Why the world needs more midwives
May 5th marks the International Day of the Midwife, and here at Merlin we’re championing midwives working in some of the world’s toughest places.
In the UK we take it for granted that expectant mothers are guided through pregnancy with the help of a midwife. To give birth without a midwife present would be unthinkable, yet each year 48 million women give birth without the support of a trained midwife, and over 2.4 million of those women give birth utterly alone.
This tragically results in hundreds of thousands of women in developing countries dying from preventable causes related to pregnancy and childbirth; millions more suffer from infection and disability. More than 800, 000 newborn babies die during child birth, with over 3 million dying before they are even one month old. The majority of these lives could be saved by a skilled birth attendant.
Simply providing skilled care before, during and after childbirth can reduce the rate of maternal mortality and save the lives of newborn babies and infants. The difference one trained midwife can make, even with basic equipment is enormous. Midwives are vital, they save lives.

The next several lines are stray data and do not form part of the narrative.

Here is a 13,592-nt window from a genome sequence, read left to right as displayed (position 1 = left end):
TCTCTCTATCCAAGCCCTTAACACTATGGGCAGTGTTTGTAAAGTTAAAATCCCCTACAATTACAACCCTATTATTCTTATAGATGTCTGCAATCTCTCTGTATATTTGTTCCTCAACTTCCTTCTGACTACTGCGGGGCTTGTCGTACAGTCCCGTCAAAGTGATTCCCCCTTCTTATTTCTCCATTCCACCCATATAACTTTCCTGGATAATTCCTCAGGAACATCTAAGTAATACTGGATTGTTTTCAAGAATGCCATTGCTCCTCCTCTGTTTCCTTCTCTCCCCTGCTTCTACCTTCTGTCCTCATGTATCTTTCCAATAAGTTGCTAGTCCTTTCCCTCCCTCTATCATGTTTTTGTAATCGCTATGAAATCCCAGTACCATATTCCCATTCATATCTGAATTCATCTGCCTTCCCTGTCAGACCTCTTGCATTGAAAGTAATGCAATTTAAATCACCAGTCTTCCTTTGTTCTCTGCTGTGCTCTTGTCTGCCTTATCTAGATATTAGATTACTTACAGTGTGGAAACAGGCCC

However many countries where Merlin works are facing a chronic shortage of midwives.
In Afghanistan, there is 1 trained midwife per 20,000 people. One guaranteed way to stem the needless loss of life we’re seeing in countries like Afghanistan is to increase the number of trained midwives in that country.
In Afghanistan, we have established a successful Community Midwife Education programme, which trains women in rural communities to be a midwife, on the basis that they will return to and help the women in their communities.
A similar programme is currently set up in Liberia. The Zwedru Midwifery Training School is helping provide Liberia with a new generation of community midwives through its free 2-year, full-time course.
These new midwives in Afghanistan and Liberia will go on to provide pregnant women in isolated rural communities with vital and life saving medical care. Midwives need more than just training to be successful – in the Democratic Republic of Congo, we also provide the community midwives with wages, supplies and communication to help them continue saving lives.
There are no quick solutions to reducing maternal mortality. We need to ensure that midwives on the ground in crisis countries get the support they need and thousands more are trained, in order to save lives. For this year’s International Day of the Midwife, help Merlin train and support more midwives and help save lives.